April 12, 2024

How a volunteer prevented a backdoor from exposing Linux systems worldwide

Linux, the most widely used open source operating system in the world, narrowly escaped a massive cyber attack over the Easter weekend, all thanks to one volunteer.

The backdoor was inserted in a recent release of a Linux compression format called XZ Utils, a tool little known outside the Linux world but used in almost every Linux distribution to compress large files, making them easier to transfer . Had it spread more widely, an untold number of systems could have remained compromised for years.

And if Ars Technica As noted in the extended summary, the perpetrator had been working on the project in public.

The vulnerability, which was inserted into Linux’s remote login, exposed itself to only a single key, allowing it to hide from scans of public computers. As Ben Thompson writes Stratechery. “The majority of the world’s computers would be vulnerable and no one would know about it.”

The story of the discovery of the in upstream xz/liblzma leading to ssh server compromise.”

Freund, who volunteers as a “maintainer” for PostgreSQL, a Linux-based database, noticed a few strange things while running tests in recent weeks. Encrypted logins to liblzma, part of the XZ compression library, used a lot of CPU. None of the performance tools he used revealed anything, Freund wrote on Mastodon. This immediately made him suspicious, and he recalled a “strange complaint” from a Postgres user a few weeks earlier about Valgrind, the Linux program that checks for memory errors.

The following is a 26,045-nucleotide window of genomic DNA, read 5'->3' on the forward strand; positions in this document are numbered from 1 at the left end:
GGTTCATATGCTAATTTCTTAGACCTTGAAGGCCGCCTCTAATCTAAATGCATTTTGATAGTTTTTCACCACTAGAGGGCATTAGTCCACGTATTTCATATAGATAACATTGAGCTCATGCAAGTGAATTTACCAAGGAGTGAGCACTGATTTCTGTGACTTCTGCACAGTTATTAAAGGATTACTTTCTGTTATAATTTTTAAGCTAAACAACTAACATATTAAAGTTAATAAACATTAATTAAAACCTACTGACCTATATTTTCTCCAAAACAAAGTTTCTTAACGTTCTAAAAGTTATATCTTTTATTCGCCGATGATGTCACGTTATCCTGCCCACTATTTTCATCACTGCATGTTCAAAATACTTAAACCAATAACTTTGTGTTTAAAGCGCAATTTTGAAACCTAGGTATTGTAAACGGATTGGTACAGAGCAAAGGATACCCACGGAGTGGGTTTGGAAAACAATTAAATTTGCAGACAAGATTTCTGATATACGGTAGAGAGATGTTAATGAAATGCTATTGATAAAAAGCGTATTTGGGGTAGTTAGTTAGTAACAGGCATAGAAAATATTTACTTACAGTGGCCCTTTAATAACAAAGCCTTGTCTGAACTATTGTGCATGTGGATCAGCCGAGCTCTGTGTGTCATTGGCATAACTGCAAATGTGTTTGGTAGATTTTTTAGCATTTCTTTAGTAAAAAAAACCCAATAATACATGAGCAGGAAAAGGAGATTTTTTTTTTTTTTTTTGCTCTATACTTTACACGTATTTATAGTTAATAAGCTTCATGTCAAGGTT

After some detective work, Freund eventually discovered what was wrong. “The upstream xz repository and the xz tarballs have been moved behind the door,” Freund said in his email. The malicious code was in versions 5.6.0 and 5.6.1 of the xz tools and libraries.

Shortly afterwards, the open source software company Red Hat issued an emergency security alert for users of Fedora Rawhide and Fedora Linux 40. Ultimately, the company concluded that the beta version of Fedora Linux 40 contained two affected versions of the xz libraries. Fedora Rawhide versions probably also received version 5.6.0 or 5.6.1.

IMMEDIATELY STOP USING FEDORA RAWHIDE INSTRUCTIONS for work or personal activities. Fedora Rawhide will soon be rolled back to xz-5.4.x, and once that is done, Fedora Rawhide instances can be safely redeployed.

Although a beta version of Debian, the free Linux distribution, contained compromised packages, the security team acted quickly to roll them back. “At this time, no stable versions of Debian are known to be affected,” Debian’s Salvatore Bonaccorso wrote in a security alert to users on Friday evening.

Freund later identified the person who submitted the malicious code as one of the two main xz Utils developers, known as JiaT75 or Jia Tan. “Given the activity over several weeks, either the committer was directly involved or there was a pretty serious breach of their system. Unfortunately, the latter seems the less likely explanation, as they communicated on different lists about the ‘fixes’ mentioned above,” Freund wrote in his analysis, after linking several fixes created by JiaT75.